XF-85 Goblin

This isn’t a toy plane, just the McDonnell XF-85 Goblin, an American prototype fighter aircraft conceived during World War II by McDonnell Aircraft. It was intended to be deployed from the bomb bay of the giant Convair B-36 bomber as a parasite fighter. The XF-85’s intended role was to defend bombers from hostile interceptors, a need demonstrated during World War II. Two prototypes were constructed before the program was terminated. Continue reading for more cool facts.

5. Built Due to USAF Requirement

XF-85 Goblin

The XF-85 was a response to a United States Army Air Forces (USAAF) requirement for a fighter to be carried within the Northrop XB-35 and B-36, then under development.

4. Had Egg-Shaped Fuselage

XF-85 Goblin

The XF-85 was a diminutive jet aircraft featuring a distinctive egg-shaped fuselage and a forked-tail stabilizer design. The prototypes were built and underwent testing and evaluation in 1948.

3. First Prototype Dropped from Crane

XF-85 Goblin

During wind tunnel testing at Moffett Field, California, the first prototype XF-85 was accidentally dropped from a crane at a height of 40 ft (12 m), causing substantial damage to the forward fuselage, air intake and lower fuselage. The second prototype had to be substituted for the remainder of the wind tunnel tests and the initial flight tests.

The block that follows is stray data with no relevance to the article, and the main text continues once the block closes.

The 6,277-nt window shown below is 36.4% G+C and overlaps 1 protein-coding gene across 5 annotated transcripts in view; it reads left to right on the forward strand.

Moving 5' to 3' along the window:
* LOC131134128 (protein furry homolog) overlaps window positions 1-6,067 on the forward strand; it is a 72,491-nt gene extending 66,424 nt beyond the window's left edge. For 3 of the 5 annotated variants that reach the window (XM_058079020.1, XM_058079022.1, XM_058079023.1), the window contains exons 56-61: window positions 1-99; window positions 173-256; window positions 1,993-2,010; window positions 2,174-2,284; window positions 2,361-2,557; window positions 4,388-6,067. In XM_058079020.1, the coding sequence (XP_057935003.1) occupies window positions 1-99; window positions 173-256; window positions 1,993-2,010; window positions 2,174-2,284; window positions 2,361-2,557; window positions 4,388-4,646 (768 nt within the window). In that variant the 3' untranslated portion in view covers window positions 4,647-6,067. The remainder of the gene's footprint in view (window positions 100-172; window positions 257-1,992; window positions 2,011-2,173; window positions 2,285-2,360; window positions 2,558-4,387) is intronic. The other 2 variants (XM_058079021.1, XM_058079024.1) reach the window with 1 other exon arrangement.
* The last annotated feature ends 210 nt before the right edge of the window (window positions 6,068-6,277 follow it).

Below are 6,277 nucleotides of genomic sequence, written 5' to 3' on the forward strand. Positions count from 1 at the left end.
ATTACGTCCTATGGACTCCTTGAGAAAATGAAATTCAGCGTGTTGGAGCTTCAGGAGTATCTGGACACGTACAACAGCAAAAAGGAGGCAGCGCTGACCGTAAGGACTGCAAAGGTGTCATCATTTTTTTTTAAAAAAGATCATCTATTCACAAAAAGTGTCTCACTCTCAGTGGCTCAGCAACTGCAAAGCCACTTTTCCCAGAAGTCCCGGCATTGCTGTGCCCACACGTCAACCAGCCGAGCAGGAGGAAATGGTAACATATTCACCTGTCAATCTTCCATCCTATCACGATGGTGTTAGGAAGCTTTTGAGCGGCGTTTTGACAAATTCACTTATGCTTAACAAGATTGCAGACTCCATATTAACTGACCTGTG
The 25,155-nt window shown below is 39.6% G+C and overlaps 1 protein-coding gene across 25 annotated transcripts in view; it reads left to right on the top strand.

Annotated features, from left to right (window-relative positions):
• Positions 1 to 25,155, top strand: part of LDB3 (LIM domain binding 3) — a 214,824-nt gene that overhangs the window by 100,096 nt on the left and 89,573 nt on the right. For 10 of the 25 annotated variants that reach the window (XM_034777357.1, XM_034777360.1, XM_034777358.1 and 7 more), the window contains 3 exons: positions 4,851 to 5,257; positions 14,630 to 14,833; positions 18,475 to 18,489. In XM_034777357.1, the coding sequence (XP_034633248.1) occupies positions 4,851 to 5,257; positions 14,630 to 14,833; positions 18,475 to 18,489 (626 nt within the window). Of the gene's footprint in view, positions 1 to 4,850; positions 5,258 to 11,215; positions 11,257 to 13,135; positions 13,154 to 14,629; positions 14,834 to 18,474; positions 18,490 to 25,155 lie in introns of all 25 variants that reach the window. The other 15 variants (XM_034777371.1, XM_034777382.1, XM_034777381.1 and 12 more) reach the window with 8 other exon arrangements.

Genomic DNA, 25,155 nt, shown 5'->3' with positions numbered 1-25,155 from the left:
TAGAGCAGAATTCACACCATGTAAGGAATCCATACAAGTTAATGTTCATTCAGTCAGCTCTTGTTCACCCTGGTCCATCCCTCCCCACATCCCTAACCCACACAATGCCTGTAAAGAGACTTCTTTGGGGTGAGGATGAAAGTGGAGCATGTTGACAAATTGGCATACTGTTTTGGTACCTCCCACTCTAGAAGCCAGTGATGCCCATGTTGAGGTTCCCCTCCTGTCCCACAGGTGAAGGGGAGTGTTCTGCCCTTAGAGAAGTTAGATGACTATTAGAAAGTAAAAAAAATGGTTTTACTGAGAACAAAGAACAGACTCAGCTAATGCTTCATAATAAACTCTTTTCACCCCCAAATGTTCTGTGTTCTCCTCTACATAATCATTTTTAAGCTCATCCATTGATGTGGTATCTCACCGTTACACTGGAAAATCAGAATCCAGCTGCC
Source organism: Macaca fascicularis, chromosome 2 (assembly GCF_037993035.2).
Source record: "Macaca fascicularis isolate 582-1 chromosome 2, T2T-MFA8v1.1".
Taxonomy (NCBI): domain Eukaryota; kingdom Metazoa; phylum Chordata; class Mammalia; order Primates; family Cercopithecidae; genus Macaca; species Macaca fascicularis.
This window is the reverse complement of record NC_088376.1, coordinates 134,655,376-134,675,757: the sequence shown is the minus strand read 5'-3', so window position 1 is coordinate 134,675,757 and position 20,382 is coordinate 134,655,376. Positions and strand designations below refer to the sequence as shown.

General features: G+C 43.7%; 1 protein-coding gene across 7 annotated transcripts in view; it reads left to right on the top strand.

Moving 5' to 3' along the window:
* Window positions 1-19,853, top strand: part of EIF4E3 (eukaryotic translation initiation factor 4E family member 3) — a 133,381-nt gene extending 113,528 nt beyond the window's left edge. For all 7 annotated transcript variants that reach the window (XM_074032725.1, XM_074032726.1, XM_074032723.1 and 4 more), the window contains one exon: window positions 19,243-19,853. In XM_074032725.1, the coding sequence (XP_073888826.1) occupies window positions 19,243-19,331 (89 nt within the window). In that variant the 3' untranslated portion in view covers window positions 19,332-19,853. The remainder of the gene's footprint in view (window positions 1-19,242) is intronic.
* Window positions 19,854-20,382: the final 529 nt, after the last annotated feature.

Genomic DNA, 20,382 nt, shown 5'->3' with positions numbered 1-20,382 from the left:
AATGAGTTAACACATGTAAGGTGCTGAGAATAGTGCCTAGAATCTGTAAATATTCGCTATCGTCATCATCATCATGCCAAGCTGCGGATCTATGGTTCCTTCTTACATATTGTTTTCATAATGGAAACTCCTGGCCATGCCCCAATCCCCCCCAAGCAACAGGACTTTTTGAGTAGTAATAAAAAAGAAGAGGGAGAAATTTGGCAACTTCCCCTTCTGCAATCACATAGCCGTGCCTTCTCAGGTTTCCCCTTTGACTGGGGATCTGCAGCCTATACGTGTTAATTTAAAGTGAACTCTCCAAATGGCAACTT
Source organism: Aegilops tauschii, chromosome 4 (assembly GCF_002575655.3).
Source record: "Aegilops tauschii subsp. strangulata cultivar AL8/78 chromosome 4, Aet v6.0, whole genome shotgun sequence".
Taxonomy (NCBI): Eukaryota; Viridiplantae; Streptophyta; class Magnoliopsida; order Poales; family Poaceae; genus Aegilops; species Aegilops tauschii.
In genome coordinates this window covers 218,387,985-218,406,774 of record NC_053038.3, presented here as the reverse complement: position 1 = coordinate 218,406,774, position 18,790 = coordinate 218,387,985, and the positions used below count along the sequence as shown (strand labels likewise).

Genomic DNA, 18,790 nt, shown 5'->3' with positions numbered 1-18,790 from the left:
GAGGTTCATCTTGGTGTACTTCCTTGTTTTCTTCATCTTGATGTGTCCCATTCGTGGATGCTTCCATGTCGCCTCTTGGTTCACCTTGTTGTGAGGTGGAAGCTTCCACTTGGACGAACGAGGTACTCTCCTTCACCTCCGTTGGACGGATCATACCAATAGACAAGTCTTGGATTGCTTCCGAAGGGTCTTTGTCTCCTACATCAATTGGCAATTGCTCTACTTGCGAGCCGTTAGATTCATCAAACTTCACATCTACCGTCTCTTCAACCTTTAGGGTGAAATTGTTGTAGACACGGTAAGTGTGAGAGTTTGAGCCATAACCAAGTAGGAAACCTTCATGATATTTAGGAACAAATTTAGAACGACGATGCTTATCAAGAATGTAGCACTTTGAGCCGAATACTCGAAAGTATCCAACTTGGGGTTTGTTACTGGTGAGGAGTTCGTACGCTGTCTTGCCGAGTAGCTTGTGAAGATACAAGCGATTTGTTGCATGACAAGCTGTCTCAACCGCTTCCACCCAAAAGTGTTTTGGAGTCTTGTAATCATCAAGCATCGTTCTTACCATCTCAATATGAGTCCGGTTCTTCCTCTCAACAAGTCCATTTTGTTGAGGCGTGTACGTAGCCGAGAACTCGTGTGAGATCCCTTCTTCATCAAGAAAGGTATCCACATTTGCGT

2. Planned to Have 648MPH Top Speed

XF-85 Goblin

While in flight, the Goblin was stable, easy to fly, and recoverable from spins, although initial estimates of a 648 mph (1,043 km/h) top speed proved optimistic. The first test flights revealed that turbulence during approach to the B-29 was significant, leading to the addition of upper and lower fins at the extreme rear fuselage, as well as two wingtip fins to compensate for the increased directional instability in docking.

1. Two Main Reasons for Cancellation

Two main reasons contributed to the cancellation. The XF-85’s deficiencies revealed in flight testing included a lackluster performance in relation to contemporary jet fighters, and the high demands on pilot skill experienced during docking revealed a critical shortcoming that was never fully corrected.